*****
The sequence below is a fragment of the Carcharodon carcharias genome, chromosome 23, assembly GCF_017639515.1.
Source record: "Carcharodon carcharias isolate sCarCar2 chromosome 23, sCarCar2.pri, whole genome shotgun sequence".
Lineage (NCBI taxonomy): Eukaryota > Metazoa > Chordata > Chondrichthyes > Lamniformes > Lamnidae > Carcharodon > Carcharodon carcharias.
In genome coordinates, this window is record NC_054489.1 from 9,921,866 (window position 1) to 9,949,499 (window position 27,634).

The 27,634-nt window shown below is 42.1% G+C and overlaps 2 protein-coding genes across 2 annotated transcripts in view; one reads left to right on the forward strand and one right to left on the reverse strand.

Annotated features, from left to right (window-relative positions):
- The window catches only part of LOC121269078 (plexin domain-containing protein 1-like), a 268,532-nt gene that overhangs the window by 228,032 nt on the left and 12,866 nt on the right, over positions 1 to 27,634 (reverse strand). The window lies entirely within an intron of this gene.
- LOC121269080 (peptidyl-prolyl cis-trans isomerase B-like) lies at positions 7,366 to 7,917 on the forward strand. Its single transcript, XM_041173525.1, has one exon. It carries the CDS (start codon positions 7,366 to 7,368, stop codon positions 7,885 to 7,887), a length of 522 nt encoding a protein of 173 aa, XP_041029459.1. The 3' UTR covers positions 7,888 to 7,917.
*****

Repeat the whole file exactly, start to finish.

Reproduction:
The sequence below is a fragment of the Carcharodon carcharias genome, chromosome 23, assembly GCF_017639515.1.
Source record: "Carcharodon carcharias isolate sCarCar2 chromosome 23, sCarCar2.pri, whole genome shotgun sequence".
Lineage (NCBI taxonomy): Eukaryota > Metazoa > Chordata > Chondrichthyes > Lamniformes > Lamnidae > Carcharodon > Carcharodon carcharias.
In genome coordinates, this window is record NC_054489.1 from 9,921,866 (window position 1) to 9,949,499 (window position 27,634).

The 27,634-nt window shown below is 42.1% G+C and overlaps 2 protein-coding genes across 2 annotated transcripts in view; one reads left to right on the forward strand and one right to left on the reverse strand.

Annotated features, from left to right (window-relative positions):
- The window catches only part of LOC121269078 (plexin domain-containing protein 1-like), a 268,532-nt gene that overhangs the window by 228,032 nt on the left and 12,866 nt on the right, over positions 1 to 27,634 (reverse strand). The window lies entirely within an intron of this gene.
- LOC121269080 (peptidyl-prolyl cis-trans isomerase B-like) lies at positions 7,366 to 7,917 on the forward strand. Its single transcript, XM_041173525.1, has one exon. It carries the CDS (start codon positions 7,366 to 7,368, stop codon positions 7,885 to 7,887), a length of 522 nt encoding a protein of 173 aa, XP_041029459.1. The 3' UTR covers positions 7,888 to 7,917.